Individual measures of final weight, total and standard lengths were taken for weight gain calculation (WG = final weight - initial weight), apparent feed conversion (FCR = feed intake / weight gain) and fish survival in each experimental unit. Afterwards, the animals were then opened at the ventral abdominal cavity, from the urogenital hole up to the jaw bones, followed by careful viscera removal to prevent contamination of meat with fecal material. The head was cut and the fish, without head and viscera, were washed in chlorinated water, removing fins and skin, leaving only the trunk. Intraperitoneal fat and liver were manually removed from the viscera, and weighed. Data was used to calculate the hepatosomatic index [HSI = (liver weight / fish weight) x (100)] and intraperitoneal fat index [IGI = (intraperitoneal fat weight / fish weight) x (100)].
The main trunks were placed in plastic bags and stored in a freezer (18±2°C) for 30 days, when chemical analyzes were performed (moisture, protein, lipids and ash), according to methodology proposed by AOAC (2005).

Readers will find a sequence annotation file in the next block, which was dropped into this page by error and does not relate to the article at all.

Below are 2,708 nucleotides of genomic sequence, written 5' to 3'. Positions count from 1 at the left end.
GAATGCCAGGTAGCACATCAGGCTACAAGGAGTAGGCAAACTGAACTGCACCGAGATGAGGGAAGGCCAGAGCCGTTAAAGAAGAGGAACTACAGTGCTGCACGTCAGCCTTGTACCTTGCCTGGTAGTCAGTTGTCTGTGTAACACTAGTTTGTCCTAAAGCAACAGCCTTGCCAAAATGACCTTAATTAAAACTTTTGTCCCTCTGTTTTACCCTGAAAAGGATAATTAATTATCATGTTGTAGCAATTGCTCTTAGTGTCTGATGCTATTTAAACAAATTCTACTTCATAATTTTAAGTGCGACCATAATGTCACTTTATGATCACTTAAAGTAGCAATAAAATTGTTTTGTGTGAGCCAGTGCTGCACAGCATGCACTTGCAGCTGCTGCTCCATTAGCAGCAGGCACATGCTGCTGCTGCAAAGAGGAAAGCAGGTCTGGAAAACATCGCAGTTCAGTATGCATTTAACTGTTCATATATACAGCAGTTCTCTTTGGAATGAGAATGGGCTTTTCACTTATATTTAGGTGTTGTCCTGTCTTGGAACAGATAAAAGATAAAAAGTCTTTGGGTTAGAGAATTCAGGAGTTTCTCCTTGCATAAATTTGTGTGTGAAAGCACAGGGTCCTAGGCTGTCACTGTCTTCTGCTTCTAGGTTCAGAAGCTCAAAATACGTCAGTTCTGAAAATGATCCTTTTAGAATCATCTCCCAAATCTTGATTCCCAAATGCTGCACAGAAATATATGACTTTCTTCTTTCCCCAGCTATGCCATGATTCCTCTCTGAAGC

Lipid oxidation was analyzed by the thiobarbituric acid reactive substances method (TBARS) (Vyncke, 1970) to investigate the lipid stability of meat after 60, 90 and 120 days of storage. The amount of malondialdehyde (MDA), the main substance formed during the oxidation and which reacts with thiobarbituric acid, was calculated by the standard curve equation: y = 73.689 + 0.0223 x (r ² = 0.9968). Results were expressed as mg MDA per kg of sample.
Data underwent analysis of variance (ANOVA) at 5% significance in a factorial arrangement, verifying the interaction between selenium and vitamin E. When significant interaction was reported, Duncan test´s was applied at 5% significance to compare means. Data were also evaluated for homogeneity of variances (Levene´s test) with statistic program SAEG 9.1 (UFV, 2007).